The marine energy potential in the United States is twice the current total national electricity consumption. Generally, it has been cost-prohibitive to take advantage of this tremendous resource. We are developing and launching a framework to analyze the potential revenue streams for marine energy to participate in existing electricity markets. This framework will provide wave energy and offshore wind investors key insights into the site-specific expected revenues and encourage marine energy development in the region through informed decision-making.
The revenue analysis framework takes into account the site-specific power generation potential of the marine technologies and will maximize their profits from selling energy into regional electricity markets. The power generation potential at select sites is based on the RM6 energy converter and site-specific hourly capacity factors for wave energy and offshore wind. Pricing data is collected from the regional electricity markets’ Independent System Operators, including locational marginal pricing for participation in wholesale electricity markets, and ancillary services, such as spinning and non-spinning reserves provisions. Preliminary analyses for the West Coast show that ancillary services prices are lower than locational marginal prices by an order of magnitude or more, thus bidding to the wholesale electricity market creates the highest revenue. Future work includes considering nuances of participating in ancillary service provision. Future work will also include the incorporation of the blue economy markets as potential revenue streams and the identification of optimal electricity market bidding strategies for wave and offshore wind energy developers to maximize profits. Furthermore, this work aims to help reshape electricity market policy for a stronger business model for marine energy technologies. This can occur if Independent System Operators would allow wave and wind energy technologies to participate in the different ancillary services by updating their technical regulations. This will provide the new marine energy industry opportunities to compete with the traditional technologies.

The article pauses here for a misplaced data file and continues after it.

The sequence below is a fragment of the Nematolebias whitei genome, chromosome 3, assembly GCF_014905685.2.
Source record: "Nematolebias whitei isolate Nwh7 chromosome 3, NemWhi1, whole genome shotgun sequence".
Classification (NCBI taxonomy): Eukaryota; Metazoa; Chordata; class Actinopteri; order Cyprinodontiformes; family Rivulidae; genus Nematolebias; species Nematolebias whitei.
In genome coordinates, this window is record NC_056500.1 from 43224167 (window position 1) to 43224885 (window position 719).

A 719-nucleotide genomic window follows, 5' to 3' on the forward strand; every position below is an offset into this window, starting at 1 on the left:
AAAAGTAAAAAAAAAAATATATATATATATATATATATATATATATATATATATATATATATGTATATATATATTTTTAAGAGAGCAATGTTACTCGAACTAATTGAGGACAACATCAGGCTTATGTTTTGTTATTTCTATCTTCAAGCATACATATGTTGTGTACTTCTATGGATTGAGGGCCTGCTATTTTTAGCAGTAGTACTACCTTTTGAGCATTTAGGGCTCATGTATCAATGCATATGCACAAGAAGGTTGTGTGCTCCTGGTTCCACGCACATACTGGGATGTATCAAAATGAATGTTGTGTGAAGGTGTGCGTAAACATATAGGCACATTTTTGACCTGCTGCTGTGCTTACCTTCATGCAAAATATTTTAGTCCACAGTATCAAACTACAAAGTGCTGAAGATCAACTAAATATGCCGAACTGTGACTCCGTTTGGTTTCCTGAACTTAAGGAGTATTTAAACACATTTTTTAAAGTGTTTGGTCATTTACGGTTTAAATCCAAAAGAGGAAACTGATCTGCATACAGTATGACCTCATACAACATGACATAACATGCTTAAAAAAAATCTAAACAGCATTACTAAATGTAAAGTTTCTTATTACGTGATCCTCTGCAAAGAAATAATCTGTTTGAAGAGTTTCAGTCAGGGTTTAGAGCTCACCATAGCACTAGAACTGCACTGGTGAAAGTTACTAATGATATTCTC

The goal of this revenue analysis framework is to stimulate the development of the marine energy markets and diversify the national energy landscape while, as a byproduct, allowing for the development of blue economy markets in the region. The advantages of the analysis go beyond the development of cheap and reliable power generation. It will further lead the way for introducing electricity market reforms for the incorporation of renewable/marine energy into a broader electricity market services portfolio.
In addition to the revenue analysis, we are conducting a power systems capacity expansion analysis to evaluate the benefits and impact of the deployment of wave energy and offshore wind technologies from the perspective of grid planning in the Western Electricity Coordinating Council (WECC) in 2050. The input data into our capacity expansion model, SWITCH WECC, includes: (i) existing generators across the WECC, (ii) wave energy and offshore wind candidate projects, (iii) other candidate projects such as solar, wind, geothermal, biomass and thermal power plants and storage technologies, (iv) existing and potential transmission lines between the WECC load zones, and (iv) 2050 load projections for each of the WECC load zones. We run 10 scenarios in SWITCH that consider a range of investment and operational costs for wave energy and offshore wind. SWITCH provides the least-cost power generation and transmission build-out solution for each of the scenarios we design, in order to evaluate optimal deployment, electrical generation, collocation, and curtailment of wave and offshore farms in 2050.